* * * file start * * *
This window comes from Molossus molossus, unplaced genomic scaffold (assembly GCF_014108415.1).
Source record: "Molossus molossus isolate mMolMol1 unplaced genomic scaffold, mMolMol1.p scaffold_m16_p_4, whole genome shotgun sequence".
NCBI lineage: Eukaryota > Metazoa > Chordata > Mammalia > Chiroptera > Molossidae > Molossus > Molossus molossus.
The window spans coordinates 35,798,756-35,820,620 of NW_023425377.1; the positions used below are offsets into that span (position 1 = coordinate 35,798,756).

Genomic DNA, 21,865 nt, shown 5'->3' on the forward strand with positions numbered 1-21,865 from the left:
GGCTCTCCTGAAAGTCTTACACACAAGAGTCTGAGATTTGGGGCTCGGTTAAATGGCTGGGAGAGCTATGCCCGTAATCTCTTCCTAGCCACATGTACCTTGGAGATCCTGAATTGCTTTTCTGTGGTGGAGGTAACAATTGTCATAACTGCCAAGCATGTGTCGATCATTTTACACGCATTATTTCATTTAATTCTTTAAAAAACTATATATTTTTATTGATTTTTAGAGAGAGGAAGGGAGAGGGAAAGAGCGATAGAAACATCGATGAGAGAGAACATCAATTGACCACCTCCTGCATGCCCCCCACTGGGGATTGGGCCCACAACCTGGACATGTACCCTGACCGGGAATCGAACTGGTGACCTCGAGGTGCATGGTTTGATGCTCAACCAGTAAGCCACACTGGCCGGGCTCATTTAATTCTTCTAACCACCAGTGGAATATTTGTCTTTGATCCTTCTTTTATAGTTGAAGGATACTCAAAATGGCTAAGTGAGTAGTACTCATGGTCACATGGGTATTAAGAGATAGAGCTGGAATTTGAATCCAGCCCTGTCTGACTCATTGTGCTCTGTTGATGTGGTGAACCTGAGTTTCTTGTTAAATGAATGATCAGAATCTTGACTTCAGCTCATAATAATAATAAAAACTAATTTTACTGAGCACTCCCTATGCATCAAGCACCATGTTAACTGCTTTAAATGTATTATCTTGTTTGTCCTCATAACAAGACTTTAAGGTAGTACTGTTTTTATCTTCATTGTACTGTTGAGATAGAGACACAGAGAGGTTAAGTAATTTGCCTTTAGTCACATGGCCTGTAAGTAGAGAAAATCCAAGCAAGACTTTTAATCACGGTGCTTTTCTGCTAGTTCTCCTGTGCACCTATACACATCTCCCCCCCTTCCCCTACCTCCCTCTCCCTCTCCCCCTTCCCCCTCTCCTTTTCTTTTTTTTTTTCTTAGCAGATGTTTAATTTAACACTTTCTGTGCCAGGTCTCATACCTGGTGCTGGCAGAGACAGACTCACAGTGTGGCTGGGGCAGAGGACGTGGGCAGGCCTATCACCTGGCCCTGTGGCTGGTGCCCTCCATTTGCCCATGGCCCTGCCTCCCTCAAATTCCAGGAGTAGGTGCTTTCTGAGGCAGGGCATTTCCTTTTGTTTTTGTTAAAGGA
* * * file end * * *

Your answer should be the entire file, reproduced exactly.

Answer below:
This window comes from Molossus molossus, unplaced genomic scaffold (assembly GCF_014108415.1).
Source record: "Molossus molossus isolate mMolMol1 unplaced genomic scaffold, mMolMol1.p scaffold_m16_p_4, whole genome shotgun sequence".
NCBI lineage: Eukaryota > Metazoa > Chordata > Mammalia > Chiroptera > Molossidae > Molossus > Molossus molossus.
The window spans coordinates 35,798,756-35,820,620 of NW_023425377.1; the positions used below are offsets into that span (position 1 = coordinate 35,798,756).

Genomic DNA, 21,865 nt, shown 5'->3' on the forward strand with positions numbered 1-21,865 from the left:
GGCTCTCCTGAAAGTCTTACACACAAGAGTCTGAGATTTGGGGCTCGGTTAAATGGCTGGGAGAGCTATGCCCGTAATCTCTTCCTAGCCACATGTACCTTGGAGATCCTGAATTGCTTTTCTGTGGTGGAGGTAACAATTGTCATAACTGCCAAGCATGTGTCGATCATTTTACACGCATTATTTCATTTAATTCTTTAAAAAACTATATATTTTTATTGATTTTTAGAGAGAGGAAGGGAGAGGGAAAGAGCGATAGAAACATCGATGAGAGAGAACATCAATTGACCACCTCCTGCATGCCCCCCACTGGGGATTGGGCCCACAACCTGGACATGTACCCTGACCGGGAATCGAACTGGTGACCTCGAGGTGCATGGTTTGATGCTCAACCAGTAAGCCACACTGGCCGGGCTCATTTAATTCTTCTAACCACCAGTGGAATATTTGTCTTTGATCCTTCTTTTATAGTTGAAGGATACTCAAAATGGCTAAGTGAGTAGTACTCATGGTCACATGGGTATTAAGAGATAGAGCTGGAATTTGAATCCAGCCCTGTCTGACTCATTGTGCTCTGTTGATGTGGTGAACCTGAGTTTCTTGTTAAATGAATGATCAGAATCTTGACTTCAGCTCATAATAATAATAAAAACTAATTTTACTGAGCACTCCCTATGCATCAAGCACCATGTTAACTGCTTTAAATGTATTATCTTGTTTGTCCTCATAACAAGACTTTAAGGTAGTACTGTTTTTATCTTCATTGTACTGTTGAGATAGAGACACAGAGAGGTTAAGTAATTTGCCTTTAGTCACATGGCCTGTAAGTAGAGAAAATCCAAGCAAGACTTTTAATCACGGTGCTTTTCTGCTAGTTCTCCTGTGCACCTATACACATCTCCCCCCCTTCCCCTACCTCCCTCTCCCTCTCCCCCTTCCCCCTCTCCTTTTCTTTTTTTTTTTCTTAGCAGATGTTTAATTTAACACTTTCTGTGCCAGGTCTCATACCTGGTGCTGGCAGAGACAGACTCACAGTGTGGCTGGGGCAGAGGACGTGGGCAGGCCTATCACCTGGCCCTGTGGCTGGTGCCCTCCATTTGCCCATGGCCCTGCCTCCCTCAAATTCCAGGAGTAGGTGCTTTCTGAGGCAGGGCATTTCCTTTTGTTTTTGTTAAAGGA